Lack of Citation Allows Preemptive Media Declarations

Several news organizations in Massachusetts published articles late last night on August 9th declaring that Governor Charlie Baker had signed a bill creating automatic voter registration into law.

These groups included quotations from State officials and advocacy organizations to support this assertion, such as a statement from the Massachusetts elections chief who said they would "have systems in place to begin automatically registering voters at the Registry of Motor Vehicles and MassHealth on January 1, 2020, just in time for the next Presidential Primaries."


An ACLU statement dismayed at "national efforts to limit access to the polls" and pleased that "nearly 700,000 more eligible Massachusetts voters" will now be engaged in the democratic process was also quoted.

There's just one issue though.

When these reports were issued, there wasn't any evidence that any such bill had actually been signed into law.

Neither of these organizations cited a piece of legislation in their reports, and research shows there are quite a few bills to create automatic voter registration in Massachusetts currently pending.

We have noticed this tendency by the media to not include direct mentions of the bills or laws they discuss in the past, which is one reason we always cite legislative sources when we talk about them. They frequently only reference other organizations discussing the subject, who themselves often fail to properly cite their sources.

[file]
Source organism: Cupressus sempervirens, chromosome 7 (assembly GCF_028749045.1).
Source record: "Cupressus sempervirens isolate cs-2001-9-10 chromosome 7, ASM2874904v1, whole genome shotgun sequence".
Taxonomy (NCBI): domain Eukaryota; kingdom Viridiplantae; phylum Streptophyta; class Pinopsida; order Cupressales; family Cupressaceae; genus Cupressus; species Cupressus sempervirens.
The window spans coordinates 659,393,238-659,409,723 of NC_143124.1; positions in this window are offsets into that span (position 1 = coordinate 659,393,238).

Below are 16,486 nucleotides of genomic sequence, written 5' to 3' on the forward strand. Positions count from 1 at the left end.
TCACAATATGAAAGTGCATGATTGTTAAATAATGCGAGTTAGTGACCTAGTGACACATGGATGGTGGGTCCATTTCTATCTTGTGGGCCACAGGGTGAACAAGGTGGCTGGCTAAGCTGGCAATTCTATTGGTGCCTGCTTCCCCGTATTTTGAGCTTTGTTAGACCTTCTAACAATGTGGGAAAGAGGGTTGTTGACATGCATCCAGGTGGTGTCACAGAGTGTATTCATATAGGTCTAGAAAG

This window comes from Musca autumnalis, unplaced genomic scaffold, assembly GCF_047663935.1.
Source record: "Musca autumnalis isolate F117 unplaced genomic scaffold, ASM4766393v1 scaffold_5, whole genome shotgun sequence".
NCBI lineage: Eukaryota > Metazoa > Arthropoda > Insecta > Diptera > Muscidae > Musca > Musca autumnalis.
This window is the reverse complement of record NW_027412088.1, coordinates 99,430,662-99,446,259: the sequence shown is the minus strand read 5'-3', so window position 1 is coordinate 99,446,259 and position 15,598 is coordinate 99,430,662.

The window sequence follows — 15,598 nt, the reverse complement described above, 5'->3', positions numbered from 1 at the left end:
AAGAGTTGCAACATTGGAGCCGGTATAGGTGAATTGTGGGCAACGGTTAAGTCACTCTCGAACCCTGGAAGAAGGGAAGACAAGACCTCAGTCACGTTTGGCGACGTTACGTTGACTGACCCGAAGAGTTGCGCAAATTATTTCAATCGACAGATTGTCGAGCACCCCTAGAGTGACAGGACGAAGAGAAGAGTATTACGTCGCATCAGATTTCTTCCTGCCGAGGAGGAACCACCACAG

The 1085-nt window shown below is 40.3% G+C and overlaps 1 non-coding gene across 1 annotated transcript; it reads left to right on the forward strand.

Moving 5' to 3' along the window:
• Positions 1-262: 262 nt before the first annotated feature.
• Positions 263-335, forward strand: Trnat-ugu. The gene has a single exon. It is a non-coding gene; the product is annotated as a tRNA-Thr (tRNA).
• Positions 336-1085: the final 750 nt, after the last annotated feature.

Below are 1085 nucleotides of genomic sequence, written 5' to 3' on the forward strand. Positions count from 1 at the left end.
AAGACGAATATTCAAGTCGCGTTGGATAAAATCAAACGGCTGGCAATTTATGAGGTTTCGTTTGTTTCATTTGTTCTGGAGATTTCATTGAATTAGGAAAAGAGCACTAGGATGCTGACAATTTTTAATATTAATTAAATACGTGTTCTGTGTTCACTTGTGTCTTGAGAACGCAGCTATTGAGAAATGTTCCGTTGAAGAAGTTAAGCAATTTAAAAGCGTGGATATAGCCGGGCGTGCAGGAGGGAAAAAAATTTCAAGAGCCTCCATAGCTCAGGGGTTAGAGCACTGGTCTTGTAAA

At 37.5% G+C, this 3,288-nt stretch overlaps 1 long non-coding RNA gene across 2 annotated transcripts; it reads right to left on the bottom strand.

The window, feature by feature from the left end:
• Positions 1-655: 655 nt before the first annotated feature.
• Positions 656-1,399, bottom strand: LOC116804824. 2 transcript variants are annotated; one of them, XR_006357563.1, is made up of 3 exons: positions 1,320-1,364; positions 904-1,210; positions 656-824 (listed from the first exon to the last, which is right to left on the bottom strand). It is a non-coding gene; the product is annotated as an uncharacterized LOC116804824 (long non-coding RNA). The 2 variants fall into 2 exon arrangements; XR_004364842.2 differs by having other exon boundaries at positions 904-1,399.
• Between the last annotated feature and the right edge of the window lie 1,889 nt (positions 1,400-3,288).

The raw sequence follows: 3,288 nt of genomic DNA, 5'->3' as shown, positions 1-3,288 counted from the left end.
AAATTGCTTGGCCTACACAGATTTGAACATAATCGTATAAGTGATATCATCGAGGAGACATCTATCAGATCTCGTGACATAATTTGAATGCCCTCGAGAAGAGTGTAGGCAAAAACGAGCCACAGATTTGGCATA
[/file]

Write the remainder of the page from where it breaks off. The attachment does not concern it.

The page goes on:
One of the sources cited by UPI to support their claim that 13 other states and DC have approved automatic voter registration includes Massachusetts on their list; however, the piece of legislation that group cites to support the claim, House Bill 4320, was abandoned in late June when another bill, House Bill 4667, replaced it.

House Bill 4667 was subsequently replaced by House Bill 4671, which was itself replaced by House Bill 4834 at the end of July.

As of noon today, well after these news reports were published, there was no evidence that this bill or any of its other incarnations had been signed into law.


Its certainly possible that the Governor signed HB4834 (UPDATE: As of 5pm Eastern time this website has updated to reflect the fact that the Governor signed the law last night). However, media outlets reporting on the issue are doing so without any actual evidence to suppor their claim.

Rushing to break a story often means taking shortcuts. This usually takes the form of using hearsay to support assertions rather than backing them up with evidence. Many times, those assertions must later be walked back if they turn out not to be true.

When the people charged with disseminating truth to the masses fail to provide verifiable evidence and insist that everyone take them at their word, it shouldn't be surprising when the trust they have from large swaths of the population begins to erode.

Citing primary sources isn't difficult, and ATLAS is working to make that even easier when it comes to laws. Doing so would greatly help restore some trust that has been lost.

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